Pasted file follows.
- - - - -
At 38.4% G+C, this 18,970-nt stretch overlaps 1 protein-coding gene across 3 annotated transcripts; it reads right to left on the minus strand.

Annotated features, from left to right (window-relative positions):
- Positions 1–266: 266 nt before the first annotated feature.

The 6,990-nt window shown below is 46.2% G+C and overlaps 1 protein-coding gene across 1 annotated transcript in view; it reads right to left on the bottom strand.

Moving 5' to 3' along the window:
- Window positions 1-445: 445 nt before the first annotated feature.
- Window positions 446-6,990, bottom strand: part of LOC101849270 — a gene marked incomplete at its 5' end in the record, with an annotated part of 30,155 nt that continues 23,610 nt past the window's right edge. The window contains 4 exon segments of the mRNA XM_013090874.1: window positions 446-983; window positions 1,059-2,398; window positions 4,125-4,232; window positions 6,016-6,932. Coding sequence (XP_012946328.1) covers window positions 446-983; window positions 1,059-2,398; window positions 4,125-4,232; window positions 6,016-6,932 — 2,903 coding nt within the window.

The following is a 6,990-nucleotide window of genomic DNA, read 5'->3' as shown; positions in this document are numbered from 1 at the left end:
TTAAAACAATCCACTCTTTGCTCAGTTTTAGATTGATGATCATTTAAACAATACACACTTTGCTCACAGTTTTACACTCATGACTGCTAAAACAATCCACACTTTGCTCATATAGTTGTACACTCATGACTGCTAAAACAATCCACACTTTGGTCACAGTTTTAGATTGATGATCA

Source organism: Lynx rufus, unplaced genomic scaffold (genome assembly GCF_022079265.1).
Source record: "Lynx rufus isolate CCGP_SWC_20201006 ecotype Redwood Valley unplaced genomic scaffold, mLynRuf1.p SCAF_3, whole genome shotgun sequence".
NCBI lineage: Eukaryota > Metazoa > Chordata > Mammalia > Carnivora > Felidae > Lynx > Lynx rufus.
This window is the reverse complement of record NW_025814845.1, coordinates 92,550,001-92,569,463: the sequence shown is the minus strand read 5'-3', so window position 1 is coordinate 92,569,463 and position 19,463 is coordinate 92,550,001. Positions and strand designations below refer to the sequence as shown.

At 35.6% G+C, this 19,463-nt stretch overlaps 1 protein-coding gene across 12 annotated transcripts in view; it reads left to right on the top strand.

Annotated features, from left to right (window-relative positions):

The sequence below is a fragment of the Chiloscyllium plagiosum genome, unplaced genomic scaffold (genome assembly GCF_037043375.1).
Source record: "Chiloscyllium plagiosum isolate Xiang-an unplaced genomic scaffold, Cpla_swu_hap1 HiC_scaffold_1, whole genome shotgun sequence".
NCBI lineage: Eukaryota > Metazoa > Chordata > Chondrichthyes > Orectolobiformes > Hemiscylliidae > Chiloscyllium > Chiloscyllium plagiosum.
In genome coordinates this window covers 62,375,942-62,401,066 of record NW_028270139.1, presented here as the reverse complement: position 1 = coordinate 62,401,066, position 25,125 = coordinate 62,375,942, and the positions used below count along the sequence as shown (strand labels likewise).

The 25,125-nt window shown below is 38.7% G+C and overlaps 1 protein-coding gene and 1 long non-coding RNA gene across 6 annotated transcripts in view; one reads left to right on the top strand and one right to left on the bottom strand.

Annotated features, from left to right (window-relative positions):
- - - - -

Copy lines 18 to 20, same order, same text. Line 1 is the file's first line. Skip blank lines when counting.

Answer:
NCBI lineage: Eukaryota > Metazoa > Chordata > Chondrichthyes > Orectolobiformes > Hemiscylliidae > Chiloscyllium > Chiloscyllium plagiosum.
In genome coordinates this window covers 62,375,942-62,401,066 of record NW_028270139.1, presented here as the reverse complement: position 1 = coordinate 62,401,066, position 25,125 = coordinate 62,375,942, and the positions used below count along the sequence as shown (strand labels likewise).

The 25,125-nt window shown below is 38.7% G+C and overlaps 1 protein-coding gene and 1 long non-coding RNA gene across 6 annotated transcripts in view; one reads left to right on the top strand and one right to left on the bottom strand.